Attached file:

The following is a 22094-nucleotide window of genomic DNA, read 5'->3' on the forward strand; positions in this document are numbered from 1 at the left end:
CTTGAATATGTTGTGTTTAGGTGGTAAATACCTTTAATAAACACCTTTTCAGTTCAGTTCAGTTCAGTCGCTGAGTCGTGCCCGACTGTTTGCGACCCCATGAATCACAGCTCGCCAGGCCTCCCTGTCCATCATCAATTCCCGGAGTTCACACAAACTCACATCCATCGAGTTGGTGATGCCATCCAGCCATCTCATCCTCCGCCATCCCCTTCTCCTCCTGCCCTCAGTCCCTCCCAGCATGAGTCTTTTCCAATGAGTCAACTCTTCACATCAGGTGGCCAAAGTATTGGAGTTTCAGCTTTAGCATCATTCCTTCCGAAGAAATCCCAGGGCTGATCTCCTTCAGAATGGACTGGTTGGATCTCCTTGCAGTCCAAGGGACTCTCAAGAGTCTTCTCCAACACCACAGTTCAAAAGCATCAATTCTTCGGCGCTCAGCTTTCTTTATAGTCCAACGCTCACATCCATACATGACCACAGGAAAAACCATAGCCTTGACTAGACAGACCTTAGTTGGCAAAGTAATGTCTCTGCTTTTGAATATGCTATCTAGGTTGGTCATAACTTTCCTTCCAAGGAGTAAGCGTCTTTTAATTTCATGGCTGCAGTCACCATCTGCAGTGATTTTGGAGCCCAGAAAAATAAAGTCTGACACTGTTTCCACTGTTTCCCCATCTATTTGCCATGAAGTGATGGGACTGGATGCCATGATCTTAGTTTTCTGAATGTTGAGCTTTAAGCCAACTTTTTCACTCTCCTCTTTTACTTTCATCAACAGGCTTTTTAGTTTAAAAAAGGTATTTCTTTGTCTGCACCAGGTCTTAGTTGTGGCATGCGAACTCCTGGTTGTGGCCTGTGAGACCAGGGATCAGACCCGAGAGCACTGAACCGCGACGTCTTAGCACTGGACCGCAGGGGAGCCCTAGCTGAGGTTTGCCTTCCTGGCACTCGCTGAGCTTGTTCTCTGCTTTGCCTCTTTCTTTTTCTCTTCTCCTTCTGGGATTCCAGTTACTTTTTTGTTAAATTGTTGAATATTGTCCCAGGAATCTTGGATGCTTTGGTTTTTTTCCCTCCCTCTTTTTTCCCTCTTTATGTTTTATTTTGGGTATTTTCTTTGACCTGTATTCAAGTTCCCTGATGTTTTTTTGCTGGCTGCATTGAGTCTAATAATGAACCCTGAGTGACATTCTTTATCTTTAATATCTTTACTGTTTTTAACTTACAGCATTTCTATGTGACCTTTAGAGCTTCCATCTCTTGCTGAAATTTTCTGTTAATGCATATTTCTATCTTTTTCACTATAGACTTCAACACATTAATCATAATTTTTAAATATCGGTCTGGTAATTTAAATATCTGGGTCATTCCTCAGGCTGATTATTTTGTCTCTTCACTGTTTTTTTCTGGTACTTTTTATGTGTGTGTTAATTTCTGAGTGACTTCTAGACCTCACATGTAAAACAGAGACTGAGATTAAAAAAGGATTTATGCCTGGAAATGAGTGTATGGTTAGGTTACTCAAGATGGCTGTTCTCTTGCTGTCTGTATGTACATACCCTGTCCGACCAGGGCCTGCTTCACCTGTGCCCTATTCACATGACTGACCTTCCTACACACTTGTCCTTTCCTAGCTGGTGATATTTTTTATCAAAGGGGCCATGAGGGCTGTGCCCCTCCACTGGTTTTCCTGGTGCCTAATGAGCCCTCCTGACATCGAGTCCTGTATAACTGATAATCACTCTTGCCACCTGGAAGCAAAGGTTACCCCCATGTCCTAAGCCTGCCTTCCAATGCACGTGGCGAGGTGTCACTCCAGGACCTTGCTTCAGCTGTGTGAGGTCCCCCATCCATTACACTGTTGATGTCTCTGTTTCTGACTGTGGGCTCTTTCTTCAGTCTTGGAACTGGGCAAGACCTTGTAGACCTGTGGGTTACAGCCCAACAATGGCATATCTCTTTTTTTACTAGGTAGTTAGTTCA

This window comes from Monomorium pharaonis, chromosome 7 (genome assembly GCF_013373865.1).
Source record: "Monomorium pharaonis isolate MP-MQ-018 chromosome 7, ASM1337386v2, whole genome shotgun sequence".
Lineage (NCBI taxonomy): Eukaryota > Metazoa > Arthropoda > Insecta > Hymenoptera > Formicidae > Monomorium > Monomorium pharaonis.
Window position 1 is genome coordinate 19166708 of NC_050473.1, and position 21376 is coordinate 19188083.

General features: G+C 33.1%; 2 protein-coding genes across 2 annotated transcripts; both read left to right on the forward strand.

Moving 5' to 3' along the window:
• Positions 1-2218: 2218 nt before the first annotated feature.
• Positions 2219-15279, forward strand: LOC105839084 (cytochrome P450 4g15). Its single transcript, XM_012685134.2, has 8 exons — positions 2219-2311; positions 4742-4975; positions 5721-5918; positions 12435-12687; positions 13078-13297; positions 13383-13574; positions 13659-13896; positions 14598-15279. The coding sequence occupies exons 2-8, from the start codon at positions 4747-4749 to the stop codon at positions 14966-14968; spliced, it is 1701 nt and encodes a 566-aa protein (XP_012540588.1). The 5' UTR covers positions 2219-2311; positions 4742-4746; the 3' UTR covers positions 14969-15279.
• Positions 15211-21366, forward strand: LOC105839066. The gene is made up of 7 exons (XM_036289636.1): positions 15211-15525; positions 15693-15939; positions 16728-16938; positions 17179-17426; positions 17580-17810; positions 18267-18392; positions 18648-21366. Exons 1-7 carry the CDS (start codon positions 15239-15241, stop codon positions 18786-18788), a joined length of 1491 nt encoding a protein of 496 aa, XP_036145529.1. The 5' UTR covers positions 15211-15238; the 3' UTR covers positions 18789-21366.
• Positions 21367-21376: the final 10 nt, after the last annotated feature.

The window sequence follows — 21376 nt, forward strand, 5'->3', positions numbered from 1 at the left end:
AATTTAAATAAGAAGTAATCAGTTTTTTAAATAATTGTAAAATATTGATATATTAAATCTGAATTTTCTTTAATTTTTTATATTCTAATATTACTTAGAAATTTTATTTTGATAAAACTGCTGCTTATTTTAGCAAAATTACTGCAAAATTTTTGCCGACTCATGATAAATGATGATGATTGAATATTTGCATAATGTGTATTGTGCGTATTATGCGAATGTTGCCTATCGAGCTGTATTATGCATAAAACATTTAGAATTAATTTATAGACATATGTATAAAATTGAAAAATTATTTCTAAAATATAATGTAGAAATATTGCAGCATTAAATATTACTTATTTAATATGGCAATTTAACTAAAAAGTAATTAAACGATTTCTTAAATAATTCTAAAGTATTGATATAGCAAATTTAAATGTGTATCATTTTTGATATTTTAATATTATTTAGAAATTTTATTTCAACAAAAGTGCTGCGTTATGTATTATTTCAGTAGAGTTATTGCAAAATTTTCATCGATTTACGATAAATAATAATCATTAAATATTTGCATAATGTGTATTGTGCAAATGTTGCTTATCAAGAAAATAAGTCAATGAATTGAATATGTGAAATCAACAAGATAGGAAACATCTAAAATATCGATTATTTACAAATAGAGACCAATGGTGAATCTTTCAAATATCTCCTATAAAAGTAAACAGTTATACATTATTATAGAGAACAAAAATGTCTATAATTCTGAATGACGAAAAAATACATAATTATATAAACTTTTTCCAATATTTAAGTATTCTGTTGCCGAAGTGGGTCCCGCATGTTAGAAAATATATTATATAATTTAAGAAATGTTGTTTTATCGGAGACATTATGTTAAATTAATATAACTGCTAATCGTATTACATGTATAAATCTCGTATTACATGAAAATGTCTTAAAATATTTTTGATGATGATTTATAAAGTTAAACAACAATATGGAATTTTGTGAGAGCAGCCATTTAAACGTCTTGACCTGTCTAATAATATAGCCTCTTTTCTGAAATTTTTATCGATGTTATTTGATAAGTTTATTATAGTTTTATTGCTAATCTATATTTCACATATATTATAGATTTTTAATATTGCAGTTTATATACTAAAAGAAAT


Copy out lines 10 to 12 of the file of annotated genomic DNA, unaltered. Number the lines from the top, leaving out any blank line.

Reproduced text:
• Positions 2219-15279, forward strand: LOC105839084 (cytochrome P450 4g15). Its single transcript, XM_012685134.2, has 8 exons — positions 2219-2311; positions 4742-4975; positions 5721-5918; positions 12435-12687; positions 13078-13297; positions 13383-13574; positions 13659-13896; positions 14598-15279. The coding sequence occupies exons 2-8, from the start codon at positions 4747-4749 to the stop codon at positions 14966-14968; spliced, it is 1701 nt and encodes a 566-aa protein (XP_012540588.1). The 5' UTR covers positions 2219-2311; positions 4742-4746; the 3' UTR covers positions 14969-15279.
• Positions 15211-21366, forward strand: LOC105839066. The gene is made up of 7 exons (XM_036289636.1): positions 15211-15525; positions 15693-15939; positions 16728-16938; positions 17179-17426; positions 17580-17810; positions 18267-18392; positions 18648-21366. Exons 1-7 carry the CDS (start codon positions 15239-15241, stop codon positions 18786-18788), a joined length of 1491 nt encoding a protein of 496 aa, XP_036145529.1. The 5' UTR covers positions 15211-15238; the 3' UTR covers positions 18789-21366.
• Positions 21367-21376: the final 10 nt, after the last annotated feature.